What to Cook Right Now

Melissa Clark dives deep on oysters: “merroir” and recipes for mignonette, cocktail sauce, and oysters Rockefeller.

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By Sam Sifton

Good morning. Melissa Clark has an excellent story about oysters in The Times today that does a marvelous job of explaining why they can taste so differently, depending on where they’re farmed and how they’re farmed, despite being generally the same species. The concept is known as “merroir,” a fussy portmanteau that plays off the wine world’s understanding of “terroir,” or the taste delivered to a wine by the earth in which its grapes were grown. (Earth in French: terre. Sea in French: mer.) Merroir is real. Eat six Eastern oysters from six different farms and you’ll taste it plain.

Which is great fun at an oyster bar but even more fun at home. Oh, I know. People get squirrelly about opening oysters. But once you’ve gotten the hang of it, the technique will pay dividends for the rest of your life. And all it takes is practice.

My advice on that front: Buy two dozen oysters and open six as a snack. You’re done for the day. (Put the unopened oysters in a bowl in the fridge. They’ll be fine in there for four or five days, and for longer if you know when they were harvested.) The next evening, open another six. And then on the third night, see how easy it is to open the final dozen. Was it not easy? Repeat the whole exercise in a week or two. But if it was easy? Repeat the exercise in a single night, opening 24 oysters and declaring yourself a champion. (If you’re scared for your non-dominant hand, which you’ll use to hold the bivalve in place, drop by your local kitchen-supply shop and invest in some chain mail or cut-resistant oyster gloves.)

And once you’ve done that, you can start to investigate merroir on your own at home — pairing Peekos with Gliddens, say — and discussing what you taste as you eat. I don’t like to put much on my oysters save for the occasional spray of lemon juice, but if you’d like a mignonette or cocktail sauce, Melissa’s got you covered. And she has a beautiful recipe for oysters Rockefeller (above) as well.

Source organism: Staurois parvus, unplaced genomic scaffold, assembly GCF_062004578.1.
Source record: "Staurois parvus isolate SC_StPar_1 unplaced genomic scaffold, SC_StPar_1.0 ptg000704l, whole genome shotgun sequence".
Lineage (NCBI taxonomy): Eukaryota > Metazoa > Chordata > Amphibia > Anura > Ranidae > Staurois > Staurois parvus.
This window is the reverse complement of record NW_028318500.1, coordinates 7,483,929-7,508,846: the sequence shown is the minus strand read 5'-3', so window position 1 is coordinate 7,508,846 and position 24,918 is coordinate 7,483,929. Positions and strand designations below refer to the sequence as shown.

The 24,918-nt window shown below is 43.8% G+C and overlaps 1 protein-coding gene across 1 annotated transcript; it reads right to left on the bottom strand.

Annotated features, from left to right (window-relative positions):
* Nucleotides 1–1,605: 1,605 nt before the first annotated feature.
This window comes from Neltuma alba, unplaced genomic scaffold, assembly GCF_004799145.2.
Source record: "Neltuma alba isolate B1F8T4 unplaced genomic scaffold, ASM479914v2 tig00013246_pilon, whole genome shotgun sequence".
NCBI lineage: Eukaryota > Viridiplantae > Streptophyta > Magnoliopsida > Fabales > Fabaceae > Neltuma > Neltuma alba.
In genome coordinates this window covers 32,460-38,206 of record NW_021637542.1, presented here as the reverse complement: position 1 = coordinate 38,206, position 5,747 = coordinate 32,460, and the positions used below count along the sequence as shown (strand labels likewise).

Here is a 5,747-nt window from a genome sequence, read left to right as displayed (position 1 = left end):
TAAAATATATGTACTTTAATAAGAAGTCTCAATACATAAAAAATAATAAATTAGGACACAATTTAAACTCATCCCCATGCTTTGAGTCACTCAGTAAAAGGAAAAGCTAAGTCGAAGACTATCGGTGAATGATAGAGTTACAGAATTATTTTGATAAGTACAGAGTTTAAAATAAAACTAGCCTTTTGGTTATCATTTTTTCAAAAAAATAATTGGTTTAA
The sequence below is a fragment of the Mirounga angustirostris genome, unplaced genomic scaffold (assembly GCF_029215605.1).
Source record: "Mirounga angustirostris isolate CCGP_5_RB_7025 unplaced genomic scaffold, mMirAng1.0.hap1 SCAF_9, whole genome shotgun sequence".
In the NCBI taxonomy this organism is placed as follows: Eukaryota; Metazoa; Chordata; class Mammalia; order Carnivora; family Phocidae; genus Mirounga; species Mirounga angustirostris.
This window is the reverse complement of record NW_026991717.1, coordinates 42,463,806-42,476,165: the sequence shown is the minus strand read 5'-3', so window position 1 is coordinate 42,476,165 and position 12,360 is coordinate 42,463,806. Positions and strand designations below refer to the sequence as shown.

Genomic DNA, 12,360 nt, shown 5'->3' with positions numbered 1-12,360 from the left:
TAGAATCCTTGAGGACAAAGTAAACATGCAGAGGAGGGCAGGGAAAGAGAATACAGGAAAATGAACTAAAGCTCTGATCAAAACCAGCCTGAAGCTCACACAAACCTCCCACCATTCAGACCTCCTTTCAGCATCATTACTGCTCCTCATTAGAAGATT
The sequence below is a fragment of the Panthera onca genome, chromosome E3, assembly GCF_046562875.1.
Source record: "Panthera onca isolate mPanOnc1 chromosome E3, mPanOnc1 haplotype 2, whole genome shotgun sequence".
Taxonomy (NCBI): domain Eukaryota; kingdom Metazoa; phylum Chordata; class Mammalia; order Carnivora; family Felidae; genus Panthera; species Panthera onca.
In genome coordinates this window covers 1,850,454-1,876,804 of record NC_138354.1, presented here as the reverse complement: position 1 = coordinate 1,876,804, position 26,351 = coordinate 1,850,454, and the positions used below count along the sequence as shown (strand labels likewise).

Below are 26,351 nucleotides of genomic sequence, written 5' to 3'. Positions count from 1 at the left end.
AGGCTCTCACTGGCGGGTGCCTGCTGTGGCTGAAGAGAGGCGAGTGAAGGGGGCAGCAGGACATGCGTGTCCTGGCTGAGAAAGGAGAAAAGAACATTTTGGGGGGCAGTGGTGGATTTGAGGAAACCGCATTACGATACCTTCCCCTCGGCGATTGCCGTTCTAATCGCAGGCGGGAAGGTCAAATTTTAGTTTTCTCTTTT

Other recipes I’m thinking about right now: baked mushrooms and white beans with buttery bread crumbs; linguine with melted onions and cream; chicken and rice soup with celery, parsley and lemon.

I could also see my way to making a goulash this week, or roast pork with milk, or vegetarian mushroom shawarma. And I’d love to bake a mulling-spice cake with cream cheese frosting. Or maybe eggnog crème brûlée?

There are many thousands more recipes waiting for you on New York Times Cooking. You do need a subscription to access them, it’s true. Subscriptions support our work. So if you haven’t already, I hope you will consider subscribing today. (We also offer gift subscriptions.)

And do ask for help if anything goes wrong along the way, either in your cooking or our technology. We’re at [email protected] Someone will get back to you. (If not, yell at me: I’m at [email protected] I read every letter sent.)

Now, it’s nothing to do with chafing dishes or bamboo steamers, but you’ve got to check out the Motorbike frog of southwestern Australia. There’s a sound clip at the bottom of the page that confirms: Its call really does sound like a motorcycle shifting gears on the highway.

Ligaya Mishan pointed me in the direction of a new short story by Sasha Fletcher, in Granta, “Double Date.” I’m glad she did.

Henry Grabar looked into America’s addiction to highway speeding for Slate, and it’s a revealing read. (Among other things: State troopers drive really fast on the highway because it’s the only way for them to do the job. If they drove 55, we’d have nothing but traffic. No one wants to pass a cop.)

Finally, do you remember zines? Melissa Kirsch alerted me to this fantastic story about a secret zine library inside a hollowed-out book in the Victoria library on Vancouver Island in Canada. It’s by Tori Marlan for the Capital Daily of Victoria. Enjoy that, and I’ll be back on Friday for Christmas Eve!

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